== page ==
Mentoring Opportunities

Bowdoin mentors serve as caring young adults who help develop the confidence, character, and aspirations of local children.

Updated July 2022


Through play, role modeling, and nonjudgmental listening, mentors aim to build trusting and supportive relationships with their mentees. These types of relationships encourage mentees to develop social and emotional skills and express challenges that they may be navigating, knowing that they have another supportive figure in their lives to help them along the way. Mentors use this experience to discover the personal rewards of community engagement while learning about local issues, local schools, and interaction with children.

Mentoring Opportunities

The McKeen Center offers several ways to get involved with mentoring through our many Student-Led Service Organizations and in partnership with Big Brothers Big Sisters.

School-based mentoring groups

There are two types of school-based mentoring groups - those with a focus on utilizing age-appropriate recreational activities to facilitate relationship building between mentors and mentees, and those that employ group, activity-based mentoring, with particular curricular foci, such as the empowerment of young women, healthy masculinity, and outdoor leadership.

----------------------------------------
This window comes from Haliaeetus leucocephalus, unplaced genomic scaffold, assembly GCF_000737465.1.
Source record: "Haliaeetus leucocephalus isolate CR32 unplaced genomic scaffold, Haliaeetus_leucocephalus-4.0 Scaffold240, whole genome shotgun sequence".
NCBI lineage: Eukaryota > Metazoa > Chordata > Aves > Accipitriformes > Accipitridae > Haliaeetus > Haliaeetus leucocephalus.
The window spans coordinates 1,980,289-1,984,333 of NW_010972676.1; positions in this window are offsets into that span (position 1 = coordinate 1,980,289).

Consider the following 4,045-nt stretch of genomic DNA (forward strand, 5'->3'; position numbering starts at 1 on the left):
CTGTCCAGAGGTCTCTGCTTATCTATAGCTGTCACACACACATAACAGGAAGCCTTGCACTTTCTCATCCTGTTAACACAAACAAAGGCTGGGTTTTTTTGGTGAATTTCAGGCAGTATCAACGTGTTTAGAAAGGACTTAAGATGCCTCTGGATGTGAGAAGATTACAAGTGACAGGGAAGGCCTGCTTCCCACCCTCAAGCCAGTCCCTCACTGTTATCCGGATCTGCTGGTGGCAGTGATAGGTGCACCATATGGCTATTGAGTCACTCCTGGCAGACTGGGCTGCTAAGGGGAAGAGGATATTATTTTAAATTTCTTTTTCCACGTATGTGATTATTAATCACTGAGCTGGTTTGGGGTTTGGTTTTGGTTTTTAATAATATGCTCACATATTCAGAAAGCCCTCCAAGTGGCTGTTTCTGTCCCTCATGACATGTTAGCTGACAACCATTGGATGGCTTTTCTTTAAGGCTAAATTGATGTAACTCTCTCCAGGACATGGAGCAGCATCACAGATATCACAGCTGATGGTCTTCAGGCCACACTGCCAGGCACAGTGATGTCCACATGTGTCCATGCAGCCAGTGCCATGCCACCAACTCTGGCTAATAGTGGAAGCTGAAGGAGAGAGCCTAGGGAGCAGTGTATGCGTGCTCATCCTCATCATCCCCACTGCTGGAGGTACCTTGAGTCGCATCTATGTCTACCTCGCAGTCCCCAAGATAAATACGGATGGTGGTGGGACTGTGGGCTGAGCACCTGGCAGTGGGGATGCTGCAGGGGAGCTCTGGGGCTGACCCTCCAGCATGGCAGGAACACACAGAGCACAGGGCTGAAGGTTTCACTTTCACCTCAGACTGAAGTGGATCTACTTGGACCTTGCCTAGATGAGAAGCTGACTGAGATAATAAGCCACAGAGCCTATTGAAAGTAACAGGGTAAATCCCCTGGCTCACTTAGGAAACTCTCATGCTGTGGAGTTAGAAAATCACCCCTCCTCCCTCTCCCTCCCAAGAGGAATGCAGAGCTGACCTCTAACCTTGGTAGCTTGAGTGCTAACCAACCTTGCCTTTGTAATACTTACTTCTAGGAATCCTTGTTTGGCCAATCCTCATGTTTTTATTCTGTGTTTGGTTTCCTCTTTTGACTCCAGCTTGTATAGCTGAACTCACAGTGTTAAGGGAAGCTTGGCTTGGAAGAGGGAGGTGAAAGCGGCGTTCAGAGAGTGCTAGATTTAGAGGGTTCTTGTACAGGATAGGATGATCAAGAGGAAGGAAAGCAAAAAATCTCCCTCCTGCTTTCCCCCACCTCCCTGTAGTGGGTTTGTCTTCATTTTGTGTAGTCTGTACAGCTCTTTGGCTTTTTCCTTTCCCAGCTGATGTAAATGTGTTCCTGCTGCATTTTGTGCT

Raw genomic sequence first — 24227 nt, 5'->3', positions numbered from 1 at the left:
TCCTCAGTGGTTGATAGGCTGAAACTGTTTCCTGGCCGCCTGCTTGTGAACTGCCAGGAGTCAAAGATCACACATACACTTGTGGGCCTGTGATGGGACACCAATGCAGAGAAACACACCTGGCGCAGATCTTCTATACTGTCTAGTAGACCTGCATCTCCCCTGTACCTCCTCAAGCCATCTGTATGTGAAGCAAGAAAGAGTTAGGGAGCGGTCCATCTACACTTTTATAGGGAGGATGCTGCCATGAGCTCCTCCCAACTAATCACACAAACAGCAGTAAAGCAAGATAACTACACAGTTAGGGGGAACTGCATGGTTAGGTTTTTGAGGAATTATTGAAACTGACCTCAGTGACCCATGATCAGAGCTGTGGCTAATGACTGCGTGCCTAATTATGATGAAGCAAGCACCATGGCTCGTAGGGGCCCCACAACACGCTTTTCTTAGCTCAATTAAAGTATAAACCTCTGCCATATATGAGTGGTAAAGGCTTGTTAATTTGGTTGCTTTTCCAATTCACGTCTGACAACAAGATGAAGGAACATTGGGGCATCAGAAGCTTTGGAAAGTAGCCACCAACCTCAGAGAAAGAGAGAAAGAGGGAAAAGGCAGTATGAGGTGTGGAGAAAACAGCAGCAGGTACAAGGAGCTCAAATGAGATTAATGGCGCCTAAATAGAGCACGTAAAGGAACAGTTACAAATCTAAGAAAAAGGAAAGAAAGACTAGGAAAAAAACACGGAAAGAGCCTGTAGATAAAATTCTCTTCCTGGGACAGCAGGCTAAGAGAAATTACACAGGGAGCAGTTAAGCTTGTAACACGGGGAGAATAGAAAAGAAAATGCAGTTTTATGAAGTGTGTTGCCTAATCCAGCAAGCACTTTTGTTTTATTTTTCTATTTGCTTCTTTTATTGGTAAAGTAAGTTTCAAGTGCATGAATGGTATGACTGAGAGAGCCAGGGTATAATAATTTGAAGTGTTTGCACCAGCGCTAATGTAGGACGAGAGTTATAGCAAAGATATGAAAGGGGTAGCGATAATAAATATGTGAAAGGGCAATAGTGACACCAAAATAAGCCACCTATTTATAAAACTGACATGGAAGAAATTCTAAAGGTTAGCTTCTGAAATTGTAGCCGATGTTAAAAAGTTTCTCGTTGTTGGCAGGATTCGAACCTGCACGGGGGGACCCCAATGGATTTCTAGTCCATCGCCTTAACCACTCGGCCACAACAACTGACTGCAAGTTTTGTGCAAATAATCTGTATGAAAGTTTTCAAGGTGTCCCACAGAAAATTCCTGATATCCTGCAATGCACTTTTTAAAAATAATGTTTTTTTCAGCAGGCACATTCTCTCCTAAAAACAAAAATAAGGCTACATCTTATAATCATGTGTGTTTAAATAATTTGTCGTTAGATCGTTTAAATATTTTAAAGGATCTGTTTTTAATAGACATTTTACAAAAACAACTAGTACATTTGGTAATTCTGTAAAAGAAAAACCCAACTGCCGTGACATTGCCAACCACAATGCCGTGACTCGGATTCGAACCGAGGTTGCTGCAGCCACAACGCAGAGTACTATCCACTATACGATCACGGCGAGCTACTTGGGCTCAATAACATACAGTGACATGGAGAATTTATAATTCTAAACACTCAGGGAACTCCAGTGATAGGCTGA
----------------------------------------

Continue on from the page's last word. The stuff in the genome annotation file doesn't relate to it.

Applications and training for these groups vary. You can reach out to the student leaders (found in CampusGroups) for more information.

Bowdoin Cenral Mentoring
Bowdoin Music Mentors
Brunswick High School
Maine College Circle
Multilingual Mainers
Next Steps

Community-Based Mentoring Groups

These groups meet either on Bowdoin’s campus or in the Brunswick/Bath community. Their approach is play-based and focus on developing the social and emotional skills of mentees through the formation of close mentor-mentee relationships. These groups have group-specific applications and training. More information on specific groups can be found in CampusGroups.

Bear Buddies
Bears and Cubs
Bowdoin Bear PALS
Rally Portland Tutoring

Other Youth-Serving Groups

Bowdoin students work with local children in other ways besides mentoring too. Each of these programs involves a degree of mentorship but they also have other foci (e.g., learning Latin, coding, English language learning) that sets them apart from the more traditional mentoring groups. These groups have group-specific applications and training. You can reach out to the student leaders (found in CampusGroups) for more information.

Girls Who Code